*Rashard Mendenhall on Wednesday posted a blog entry apologizing for and trying to clarify his controversial tweets regarding Osama bin Laden’s death, reports ESPN.
The Pittsburgh Steelers running back made headlines with comments posted on his Twitter page Monday after news of bin Laden’s death broke.
“What kind of person celebrates death?” he wrote. “It’s amazing how people can HATE a man they have never even heard speak. We’ve only heard one side…”
He tried to clarify those comments Wednesday.
“This controversial statement was something I said in response to the amount of joy I saw in the event of a murder. I don’t believe that this is an issue of politics or American pride; but one of religion, morality, and human ethics,” he wrote.
After quoting a bible verse, he wrote: “I wasn’t questioning Bin Laden’s evil acts. I believe that he will have to face God for what he has done. I was reflecting on our own hypocrisy. During 9/11 we watched in horror as parts of the world celebrated death on our soil. Earlier this week, parts of the world watched us in horror celebrating a man’s death.”
He apologized later in the posting and said he was just trying to “generate conversation.”
“I apologize for the timing as such a sensitive matter, but it was not meant to do harm,” he wrote. “I apologize to anyone I unintentionally harmed with anything that I said, or any hurtful interpretation that was made and put in my name.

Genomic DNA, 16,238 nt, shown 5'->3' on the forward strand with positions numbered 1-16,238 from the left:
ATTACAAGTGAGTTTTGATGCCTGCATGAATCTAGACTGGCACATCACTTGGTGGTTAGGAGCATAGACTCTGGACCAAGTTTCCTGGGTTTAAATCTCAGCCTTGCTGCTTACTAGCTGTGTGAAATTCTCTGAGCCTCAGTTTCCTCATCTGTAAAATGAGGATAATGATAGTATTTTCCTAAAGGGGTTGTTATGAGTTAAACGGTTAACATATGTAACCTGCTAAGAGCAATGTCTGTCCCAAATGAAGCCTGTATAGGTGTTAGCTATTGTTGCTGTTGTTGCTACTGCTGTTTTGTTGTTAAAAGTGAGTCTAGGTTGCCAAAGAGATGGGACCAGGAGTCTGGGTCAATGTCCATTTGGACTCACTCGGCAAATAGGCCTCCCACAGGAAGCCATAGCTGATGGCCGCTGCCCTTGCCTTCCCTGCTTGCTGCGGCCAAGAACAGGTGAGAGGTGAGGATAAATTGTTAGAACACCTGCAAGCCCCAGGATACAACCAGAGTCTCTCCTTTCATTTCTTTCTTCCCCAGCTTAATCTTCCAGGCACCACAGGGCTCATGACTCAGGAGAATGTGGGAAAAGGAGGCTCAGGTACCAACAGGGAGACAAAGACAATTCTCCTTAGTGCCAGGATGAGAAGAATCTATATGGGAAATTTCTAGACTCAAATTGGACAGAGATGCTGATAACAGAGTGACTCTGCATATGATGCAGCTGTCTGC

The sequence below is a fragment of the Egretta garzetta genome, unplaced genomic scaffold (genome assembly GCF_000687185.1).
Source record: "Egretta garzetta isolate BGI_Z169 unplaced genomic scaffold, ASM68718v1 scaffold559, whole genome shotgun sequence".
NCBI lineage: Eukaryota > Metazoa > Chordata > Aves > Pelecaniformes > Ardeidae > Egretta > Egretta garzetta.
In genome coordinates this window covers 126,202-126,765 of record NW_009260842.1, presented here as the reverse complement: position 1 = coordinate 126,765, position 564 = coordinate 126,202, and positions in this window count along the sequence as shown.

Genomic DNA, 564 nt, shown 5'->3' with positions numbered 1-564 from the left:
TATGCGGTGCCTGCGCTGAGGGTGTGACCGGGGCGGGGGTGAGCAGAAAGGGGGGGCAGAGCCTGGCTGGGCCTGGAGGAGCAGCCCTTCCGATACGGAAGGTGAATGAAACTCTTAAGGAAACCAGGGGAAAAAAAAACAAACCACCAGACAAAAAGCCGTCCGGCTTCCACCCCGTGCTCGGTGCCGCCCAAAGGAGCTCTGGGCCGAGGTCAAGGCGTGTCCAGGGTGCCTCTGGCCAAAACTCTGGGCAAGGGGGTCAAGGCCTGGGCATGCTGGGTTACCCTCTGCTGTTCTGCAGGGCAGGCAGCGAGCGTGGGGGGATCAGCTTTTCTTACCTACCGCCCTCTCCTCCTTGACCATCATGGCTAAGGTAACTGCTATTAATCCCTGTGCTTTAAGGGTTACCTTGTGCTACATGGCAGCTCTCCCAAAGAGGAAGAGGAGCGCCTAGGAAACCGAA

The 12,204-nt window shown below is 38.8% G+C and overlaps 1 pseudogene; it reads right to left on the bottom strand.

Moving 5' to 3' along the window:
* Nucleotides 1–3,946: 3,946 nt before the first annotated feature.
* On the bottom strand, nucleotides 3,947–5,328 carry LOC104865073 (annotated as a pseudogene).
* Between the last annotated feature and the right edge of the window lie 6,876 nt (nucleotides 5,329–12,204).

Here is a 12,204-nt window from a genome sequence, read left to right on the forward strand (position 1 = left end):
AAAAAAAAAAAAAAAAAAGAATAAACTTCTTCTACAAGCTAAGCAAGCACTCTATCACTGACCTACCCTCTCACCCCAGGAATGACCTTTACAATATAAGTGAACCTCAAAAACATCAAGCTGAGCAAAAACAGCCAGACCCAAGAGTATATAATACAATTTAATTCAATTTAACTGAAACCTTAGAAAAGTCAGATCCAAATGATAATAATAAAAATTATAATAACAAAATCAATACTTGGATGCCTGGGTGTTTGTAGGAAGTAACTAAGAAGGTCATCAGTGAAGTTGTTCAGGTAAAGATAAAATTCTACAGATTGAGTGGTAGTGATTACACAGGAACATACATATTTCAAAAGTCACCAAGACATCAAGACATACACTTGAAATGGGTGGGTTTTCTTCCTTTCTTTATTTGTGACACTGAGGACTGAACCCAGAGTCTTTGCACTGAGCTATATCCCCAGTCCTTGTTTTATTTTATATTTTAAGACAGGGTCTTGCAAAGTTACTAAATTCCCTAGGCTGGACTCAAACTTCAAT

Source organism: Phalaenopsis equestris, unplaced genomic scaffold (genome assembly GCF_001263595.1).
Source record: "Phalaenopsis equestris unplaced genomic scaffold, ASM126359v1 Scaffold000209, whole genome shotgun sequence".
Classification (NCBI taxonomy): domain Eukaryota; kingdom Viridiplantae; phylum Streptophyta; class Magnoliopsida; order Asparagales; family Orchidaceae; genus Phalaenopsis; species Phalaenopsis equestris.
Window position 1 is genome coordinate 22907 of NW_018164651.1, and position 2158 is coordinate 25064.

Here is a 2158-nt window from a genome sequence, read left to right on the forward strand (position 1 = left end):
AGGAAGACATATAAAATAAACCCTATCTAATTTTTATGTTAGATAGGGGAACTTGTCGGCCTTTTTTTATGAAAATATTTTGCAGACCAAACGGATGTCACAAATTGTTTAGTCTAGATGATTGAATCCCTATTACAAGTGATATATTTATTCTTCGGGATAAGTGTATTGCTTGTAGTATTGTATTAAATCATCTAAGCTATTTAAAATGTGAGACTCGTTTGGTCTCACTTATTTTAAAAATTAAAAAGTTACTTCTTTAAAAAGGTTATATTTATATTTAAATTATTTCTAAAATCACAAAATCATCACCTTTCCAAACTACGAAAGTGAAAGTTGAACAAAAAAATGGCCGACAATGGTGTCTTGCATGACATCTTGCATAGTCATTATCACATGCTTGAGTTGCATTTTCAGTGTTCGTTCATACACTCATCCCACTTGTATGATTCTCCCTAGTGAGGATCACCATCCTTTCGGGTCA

“It was only meant to encourage anyone reading it to think.”
Mendenhall on Monday also posted a tweet making a reference to the Sept. 11 attacks.
“We’ll never know what really happened. I just have a hard time believing a plane could take a skyscraper down demolition style,” he tweeted.
Mendenhall has since deleted the 9/11-related tweet. He didn’t address the tweet or its deletion in his blog posting Wednesday.
As previously reported, Steelers president Art Rooney II on Tuesday released a statement regarding Mendenhall’s tweets.
“I have not spoken with Rashard, so it is hard to explain or even comprehend what he meant with his recent Twitter comments. The entire Steelers organization is very proud of the job our military personnel have done and we can only hope this leads to our troops coming home soon.”
On Wednesday, Mendenhall wrote that he in no way supports bin Laden or is “against the USA.”
“I understand how devastating 9/11 was to this country and to the people whose families were affected. Not just in the US, but families all over the world who had relatives in the World Trade Centers. My heart goes out to the troops who fight for our freedoms everyday, not being certain if they will have the opportunity to return home, and the families who watch their loved ones bravely go off to war.”
As a result of the controversy, Mendenhall saw a spike in his followers on Twitter. On Tuesday afternoon, he had 13,631. On Wednesday afternoon, he had 36,914.